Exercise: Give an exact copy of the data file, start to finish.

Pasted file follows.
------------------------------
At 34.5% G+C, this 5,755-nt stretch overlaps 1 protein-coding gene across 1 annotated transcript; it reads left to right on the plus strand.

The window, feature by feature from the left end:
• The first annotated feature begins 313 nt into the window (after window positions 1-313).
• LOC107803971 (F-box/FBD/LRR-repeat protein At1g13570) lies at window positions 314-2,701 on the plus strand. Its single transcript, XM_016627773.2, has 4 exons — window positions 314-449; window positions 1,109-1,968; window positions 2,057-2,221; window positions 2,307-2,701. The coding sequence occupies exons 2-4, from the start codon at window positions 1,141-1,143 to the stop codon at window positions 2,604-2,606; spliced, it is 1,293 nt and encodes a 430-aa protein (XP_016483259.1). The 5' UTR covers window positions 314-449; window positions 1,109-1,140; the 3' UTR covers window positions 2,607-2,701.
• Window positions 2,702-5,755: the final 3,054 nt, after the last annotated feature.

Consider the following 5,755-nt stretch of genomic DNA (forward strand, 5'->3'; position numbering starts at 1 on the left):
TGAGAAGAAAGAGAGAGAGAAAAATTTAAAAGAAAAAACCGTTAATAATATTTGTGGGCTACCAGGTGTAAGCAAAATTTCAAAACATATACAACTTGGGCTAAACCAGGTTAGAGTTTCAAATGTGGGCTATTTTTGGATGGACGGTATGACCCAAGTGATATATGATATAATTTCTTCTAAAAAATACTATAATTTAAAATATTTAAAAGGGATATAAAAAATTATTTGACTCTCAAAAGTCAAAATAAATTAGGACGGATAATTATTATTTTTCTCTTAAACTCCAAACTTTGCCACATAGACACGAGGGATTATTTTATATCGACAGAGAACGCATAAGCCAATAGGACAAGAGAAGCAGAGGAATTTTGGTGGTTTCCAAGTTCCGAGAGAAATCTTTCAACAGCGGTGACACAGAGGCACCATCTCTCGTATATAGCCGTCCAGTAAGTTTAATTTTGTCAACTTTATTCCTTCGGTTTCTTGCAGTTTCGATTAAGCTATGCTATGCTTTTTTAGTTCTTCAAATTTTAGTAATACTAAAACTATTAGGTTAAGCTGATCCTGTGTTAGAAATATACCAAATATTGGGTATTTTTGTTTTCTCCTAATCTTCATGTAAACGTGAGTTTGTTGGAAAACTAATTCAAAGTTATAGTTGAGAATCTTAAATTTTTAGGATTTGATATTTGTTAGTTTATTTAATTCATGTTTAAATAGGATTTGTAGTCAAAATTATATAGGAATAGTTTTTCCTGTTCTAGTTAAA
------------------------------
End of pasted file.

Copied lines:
At 34.5% G+C, this 5,755-nt stretch overlaps 1 protein-coding gene across 1 annotated transcript; it reads left to right on the plus strand.

The window, feature by feature from the left end:
• The first annotated feature begins 313 nt into the window (after window positions 1-313).
• LOC107803971 (F-box/FBD/LRR-repeat protein At1g13570) lies at window positions 314-2,701 on the plus strand. Its single transcript, XM_016627773.2, has 4 exons — window positions 314-449; window positions 1,109-1,968; window positions 2,057-2,221; window positions 2,307-2,701. The coding sequence occupies exons 2-4, from the start codon at window positions 1,141-1,143 to the stop codon at window positions 2,604-2,606; spliced, it is 1,293 nt and encodes a 430-aa protein (XP_016483259.1). The 5' UTR covers window positions 314-449; window positions 1,109-1,140; the 3' UTR covers window positions 2,607-2,701.
• Window positions 2,702-5,755: the final 3,054 nt, after the last annotated feature.

Consider the following 5,755-nt stretch of genomic DNA (forward strand, 5'->3'; position numbering starts at 1 on the left):
TGAGAAGAAAGAGAGAGAGAAAAATTTAAAAGAAAAAACCGTTAATAATATTTGTGGGCTACCAGGTGTAAGCAAAATTTCAAAACATATACAACTTGGGCTAAACCAGGTTAGAGTTTCAAATGTGGGCTATTTTTGGATGGACGGTATGACCCAAGTGATATATGATATAATTTCTTCTAAAAAATACTATAATTTAAAATATTTAAAAGGGATATAAAAAATTATTTGACTCTCAAAAGTCAAAATAAATTAGGACGGATAATTATTATTTTTCTCTTAAACTCCAAACTTTGCCACATAGACACGAGGGATTATTTTATATCGACAGAGAACGCATAAGCCAATAGGACAAGAGAAGCAGAGGAATTTTGGTGGTTTCCAAGTTCCGAGAGAAATCTTTCAACAGCGGTGACACAGAGGCACCATCTCTCGTATATAGCCGTCCAGTAAGTTTAATTTTGTCAACTTTATTCCTTCGGTTTCTTGCAGTTTCGATTAAGCTATGCTATGCTTTTTTAGTTCTTCAAATTTTAGTAATACTAAAACTATTAGGTTAAGCTGATCCTGTGTTAGAAATATACCAAATATTGGGTATTTTTGTTTTCTCCTAATCTTCATGTAAACGTGAGTTTGTTGGAAAACTAATTCAAAGTTATAGTTGAGAATCTTAAATTTTTAGGATTTGATATTTGTTAGTTTATTTAATTCATGTTTAAATAGGATTTGTAGTCAAAATTATATAGGAATAGTTTTTCCTGTTCTAGTTAAA